Tag Archives: blame

Years after I was called a liar, parents are still told they must be part of the problem

May 12th, 2020

When my son was eight, the psychologist called me a liar.  Upon reviewing my son’s psychological test results, Dr. W said that either he was a very sick little boy or his mother – that would be me – was lying through her teeth.  Or at least exaggerating. I was rocked back on my heels, shocked speechless, angry and hurt, well you get the picture.

My son had just been given his third psychological assessment, this time by the school.  He was in his 4th hospital stay and we were all worried. The evaluation was done in a psychiatric unit where my third grader had been inpatient for two months and counting.  He sometimes saw things that weren’t there, believed he could float if he jumped from the tippy top of a swing set and talked often about the ways he would kill himself.  Every medication trial seemed to make things worse.  So here he was, missing Halloween and Thanksgiving, while his doctors and therapists tried to figure out what to do next.

The school hired an outside evaluator.  Dr. W gave my son the usual battery of tests (this wasn’t our first go round) including an IQ test, skills tests and projectives.  He also had me fill out some information including one test where you answer the same question asked in different ways.  First, it would ask you to rate, “My child loves playing outdoors” then several questions later there would be some variation like, “Playing outdoors makes my child happy.”

This was high stakes testing for me.  I was scared for my son.  I didn’t know what the future would bring.  I was hoping the school would agree that he needed a program instead of his regular classroom with a brand spanking new teacher.  So I answered the questions carefully.  Usually I remembered what I had written just a few questions ago.  I wanted to get it right.  The psychologist noted that I consistently reported behaviors that were very frequent and intense.  Since this was unusual, he wrote in the report for the school, either my son was very sick or I was “exaggerating the child’s symptoms.” In short, I wasn’t telling the truth.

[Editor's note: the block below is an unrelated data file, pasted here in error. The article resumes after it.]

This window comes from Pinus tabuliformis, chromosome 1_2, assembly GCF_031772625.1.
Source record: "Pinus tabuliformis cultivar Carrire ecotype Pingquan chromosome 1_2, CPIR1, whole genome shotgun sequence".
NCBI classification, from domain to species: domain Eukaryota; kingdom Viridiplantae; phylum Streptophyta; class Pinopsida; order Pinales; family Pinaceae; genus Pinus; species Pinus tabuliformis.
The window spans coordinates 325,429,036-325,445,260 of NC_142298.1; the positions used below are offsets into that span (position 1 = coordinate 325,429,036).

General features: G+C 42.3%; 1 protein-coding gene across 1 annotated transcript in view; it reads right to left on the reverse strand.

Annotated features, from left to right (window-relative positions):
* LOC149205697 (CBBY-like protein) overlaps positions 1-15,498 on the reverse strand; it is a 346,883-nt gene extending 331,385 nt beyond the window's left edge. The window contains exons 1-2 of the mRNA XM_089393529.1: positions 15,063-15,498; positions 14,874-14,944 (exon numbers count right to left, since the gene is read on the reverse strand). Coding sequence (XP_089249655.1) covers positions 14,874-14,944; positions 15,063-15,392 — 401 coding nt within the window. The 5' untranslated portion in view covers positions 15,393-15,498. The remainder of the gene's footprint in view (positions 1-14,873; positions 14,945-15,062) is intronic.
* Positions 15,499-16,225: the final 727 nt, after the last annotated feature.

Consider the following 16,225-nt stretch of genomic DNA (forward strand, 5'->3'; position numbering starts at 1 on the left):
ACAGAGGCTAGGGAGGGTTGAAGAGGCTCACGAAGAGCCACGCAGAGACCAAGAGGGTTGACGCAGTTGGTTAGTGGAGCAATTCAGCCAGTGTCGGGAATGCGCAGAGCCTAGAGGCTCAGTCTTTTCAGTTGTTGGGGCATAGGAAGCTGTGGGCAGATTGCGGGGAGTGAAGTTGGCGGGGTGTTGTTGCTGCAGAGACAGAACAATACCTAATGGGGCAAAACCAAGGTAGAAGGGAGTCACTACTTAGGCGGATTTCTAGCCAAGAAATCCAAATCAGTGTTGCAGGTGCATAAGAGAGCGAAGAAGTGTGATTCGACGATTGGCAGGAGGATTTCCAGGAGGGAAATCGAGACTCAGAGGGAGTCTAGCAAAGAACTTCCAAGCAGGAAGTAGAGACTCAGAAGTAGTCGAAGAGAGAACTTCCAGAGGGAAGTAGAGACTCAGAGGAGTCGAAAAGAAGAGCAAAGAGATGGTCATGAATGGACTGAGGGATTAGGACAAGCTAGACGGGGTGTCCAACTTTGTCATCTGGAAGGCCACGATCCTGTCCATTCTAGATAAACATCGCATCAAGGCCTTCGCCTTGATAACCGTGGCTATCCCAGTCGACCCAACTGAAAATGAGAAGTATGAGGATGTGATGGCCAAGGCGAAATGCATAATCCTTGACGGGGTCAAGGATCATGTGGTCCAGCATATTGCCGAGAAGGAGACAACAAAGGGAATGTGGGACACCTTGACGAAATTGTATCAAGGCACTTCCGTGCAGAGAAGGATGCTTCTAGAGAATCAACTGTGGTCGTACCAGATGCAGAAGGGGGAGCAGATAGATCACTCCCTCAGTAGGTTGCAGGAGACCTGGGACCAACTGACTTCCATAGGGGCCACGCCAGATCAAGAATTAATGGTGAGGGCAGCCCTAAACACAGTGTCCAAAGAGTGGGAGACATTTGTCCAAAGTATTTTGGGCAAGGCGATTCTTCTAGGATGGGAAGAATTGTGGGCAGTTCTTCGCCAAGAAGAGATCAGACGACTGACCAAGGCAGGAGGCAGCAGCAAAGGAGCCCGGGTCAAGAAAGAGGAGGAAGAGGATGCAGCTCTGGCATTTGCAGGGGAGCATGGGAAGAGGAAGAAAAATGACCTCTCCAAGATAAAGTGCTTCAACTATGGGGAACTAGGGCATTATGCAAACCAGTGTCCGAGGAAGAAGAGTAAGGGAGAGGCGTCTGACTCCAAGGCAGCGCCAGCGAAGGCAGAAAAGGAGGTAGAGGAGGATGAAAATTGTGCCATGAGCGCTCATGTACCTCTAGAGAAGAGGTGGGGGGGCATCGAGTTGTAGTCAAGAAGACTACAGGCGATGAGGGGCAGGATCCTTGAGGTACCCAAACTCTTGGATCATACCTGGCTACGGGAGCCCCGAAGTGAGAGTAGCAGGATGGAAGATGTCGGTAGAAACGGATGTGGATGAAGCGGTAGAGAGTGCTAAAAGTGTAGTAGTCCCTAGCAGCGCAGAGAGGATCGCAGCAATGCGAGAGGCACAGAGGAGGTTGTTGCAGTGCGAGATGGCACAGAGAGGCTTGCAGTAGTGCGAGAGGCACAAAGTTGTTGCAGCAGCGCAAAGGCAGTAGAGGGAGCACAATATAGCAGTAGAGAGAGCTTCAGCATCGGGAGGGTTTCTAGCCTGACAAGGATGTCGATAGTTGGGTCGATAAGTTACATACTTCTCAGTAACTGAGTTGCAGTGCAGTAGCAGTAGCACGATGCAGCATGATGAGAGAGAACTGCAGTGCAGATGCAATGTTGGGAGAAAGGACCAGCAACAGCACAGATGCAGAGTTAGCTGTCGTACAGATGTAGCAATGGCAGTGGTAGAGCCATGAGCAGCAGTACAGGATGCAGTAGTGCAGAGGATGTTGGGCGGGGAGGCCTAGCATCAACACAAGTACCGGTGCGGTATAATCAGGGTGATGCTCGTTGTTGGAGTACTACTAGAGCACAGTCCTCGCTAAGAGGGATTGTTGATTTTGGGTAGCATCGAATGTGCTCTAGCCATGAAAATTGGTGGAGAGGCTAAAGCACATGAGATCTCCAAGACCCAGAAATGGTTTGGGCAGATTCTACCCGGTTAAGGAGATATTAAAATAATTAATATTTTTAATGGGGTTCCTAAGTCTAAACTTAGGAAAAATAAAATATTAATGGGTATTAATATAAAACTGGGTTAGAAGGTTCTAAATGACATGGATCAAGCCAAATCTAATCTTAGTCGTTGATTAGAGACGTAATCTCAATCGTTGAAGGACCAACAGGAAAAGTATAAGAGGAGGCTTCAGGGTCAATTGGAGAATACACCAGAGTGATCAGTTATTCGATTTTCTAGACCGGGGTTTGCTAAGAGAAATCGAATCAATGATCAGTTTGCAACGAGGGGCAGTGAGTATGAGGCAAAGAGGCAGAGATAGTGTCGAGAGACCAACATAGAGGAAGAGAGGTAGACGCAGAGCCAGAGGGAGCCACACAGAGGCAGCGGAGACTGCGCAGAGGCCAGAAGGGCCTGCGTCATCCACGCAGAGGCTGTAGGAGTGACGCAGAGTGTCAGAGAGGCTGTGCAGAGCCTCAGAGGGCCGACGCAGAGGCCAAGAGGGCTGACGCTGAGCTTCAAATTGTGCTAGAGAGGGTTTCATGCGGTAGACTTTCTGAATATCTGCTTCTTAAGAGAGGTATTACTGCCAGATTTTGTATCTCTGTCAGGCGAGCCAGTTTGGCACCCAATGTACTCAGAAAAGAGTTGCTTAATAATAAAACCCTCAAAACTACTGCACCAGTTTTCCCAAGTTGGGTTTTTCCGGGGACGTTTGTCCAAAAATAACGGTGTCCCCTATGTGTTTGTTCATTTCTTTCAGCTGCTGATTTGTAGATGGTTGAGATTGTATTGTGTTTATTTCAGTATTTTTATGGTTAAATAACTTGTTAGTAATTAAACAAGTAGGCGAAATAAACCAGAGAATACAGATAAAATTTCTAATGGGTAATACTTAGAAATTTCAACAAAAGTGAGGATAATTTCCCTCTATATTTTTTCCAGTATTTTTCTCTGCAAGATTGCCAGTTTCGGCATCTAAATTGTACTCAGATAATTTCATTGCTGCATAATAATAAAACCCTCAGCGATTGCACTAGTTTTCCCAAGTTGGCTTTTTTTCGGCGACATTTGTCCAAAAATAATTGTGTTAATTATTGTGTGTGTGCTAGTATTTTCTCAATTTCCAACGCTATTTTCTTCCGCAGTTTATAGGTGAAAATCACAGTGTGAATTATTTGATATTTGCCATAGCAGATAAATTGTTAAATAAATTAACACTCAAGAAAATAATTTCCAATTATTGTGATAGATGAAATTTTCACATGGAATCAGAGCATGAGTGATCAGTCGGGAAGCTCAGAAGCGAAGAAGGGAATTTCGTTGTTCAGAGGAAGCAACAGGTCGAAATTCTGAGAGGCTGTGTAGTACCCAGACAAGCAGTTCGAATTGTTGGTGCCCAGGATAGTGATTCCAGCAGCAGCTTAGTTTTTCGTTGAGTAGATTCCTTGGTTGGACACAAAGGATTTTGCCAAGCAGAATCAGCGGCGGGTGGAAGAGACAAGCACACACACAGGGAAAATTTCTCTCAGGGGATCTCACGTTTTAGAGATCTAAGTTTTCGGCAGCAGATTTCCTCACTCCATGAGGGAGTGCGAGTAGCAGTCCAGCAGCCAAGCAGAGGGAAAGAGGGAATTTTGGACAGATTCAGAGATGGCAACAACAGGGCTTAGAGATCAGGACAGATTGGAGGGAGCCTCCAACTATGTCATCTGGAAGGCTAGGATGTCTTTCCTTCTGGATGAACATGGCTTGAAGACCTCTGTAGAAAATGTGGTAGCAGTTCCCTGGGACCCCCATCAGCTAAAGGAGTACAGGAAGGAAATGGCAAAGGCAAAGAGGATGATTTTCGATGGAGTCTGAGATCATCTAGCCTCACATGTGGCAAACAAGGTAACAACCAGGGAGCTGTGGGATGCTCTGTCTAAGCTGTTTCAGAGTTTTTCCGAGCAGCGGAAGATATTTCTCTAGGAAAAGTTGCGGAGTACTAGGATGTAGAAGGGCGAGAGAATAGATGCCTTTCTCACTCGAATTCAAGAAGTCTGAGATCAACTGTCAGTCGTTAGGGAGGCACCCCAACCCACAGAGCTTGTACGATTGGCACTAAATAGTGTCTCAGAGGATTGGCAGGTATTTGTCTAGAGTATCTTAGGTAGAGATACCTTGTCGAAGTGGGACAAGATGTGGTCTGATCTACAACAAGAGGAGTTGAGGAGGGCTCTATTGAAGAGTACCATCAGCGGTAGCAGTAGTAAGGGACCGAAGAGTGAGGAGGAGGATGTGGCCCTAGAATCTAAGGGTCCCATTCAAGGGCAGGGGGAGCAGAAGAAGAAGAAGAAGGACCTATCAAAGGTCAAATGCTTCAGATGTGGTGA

Fast forward to today and here we are in May, trying to stomp out stigma for mental health month.  This has personally been my crusade for countless Mays and the 11 months in between.  Stigma comes in many forms in the lives of families whose children have mental health problems.  Stigma actually has three parts:  lack of knowledge, negative attitudes and excluding behaviors. Our children experience the “excluding behaviors” when they aren’t included by their peers.  It’s the parties they aren’t invited to or sitting alone in class.

Unlike when my son was small, there are now a great many parents who share their experiences and their heartbreak bravely and with honesty.  They are trying to combat “lack of knowledge.“ They talk about the bad school meetings, treatments that missed the mark, lost work days and high cash totals spent on items insurance declined to cover.  All that is terrible.  But it’s the stories of other people blaming parents that are the most heartrending for me.  That’s what stigma looks like.  That’s what stigma feels like.

Sometimes parents tell of children who see things that aren’t there or behave erratically like mine did.  Other children talk about wanting to die or bring up what death is like again and again. Others have outbursts that go way beyond tantrums and parents sometimes become the target of their child’s violence.  Like me, they are shocked to find themselves living this life.  Like me, they feel disbelief when they are blamed.

Tina, the mother of a teen daughter wrote, “I think if some clinicians didn’t have stigma issues, we would have been able to get my daughter diagnosed much earlier. Instead people were much more willing to believe that I was a terrible parent who was ‘causing’ my child’s outbursts and issues.”  She is not alone.  Parents are at first sure the error is with themselves.  If they had been more emotional or less, if they had explained more details or used more jargon, maybe they would have been believed.  Maybe they wouldn’t have faced “negative attitudes.”

Recently, a parent described how she recounted her son’s outbursts to a new therapist.  Her 14-year old was acting calm while she talked, even rolled his eyes a bit.  The therapist did not believe her.  She started jotting down notes of what her son screamed at her, what had happened to set him off and even how long the outbursts went on. She brought her notes in a few visits later.  She also tried different approaches to convince the therapist.  She was emotional, she was calm and once even tried being silent, only offering the notes.  It was only after she recorded a video of a particularly intense episode on her phone, with her son swearing, threatening and throwing things that the therapist sat up, focused and let her disbelief fall away.  “First, let’s figure out a safety plan,” she began.  “I have some other ideas, too.”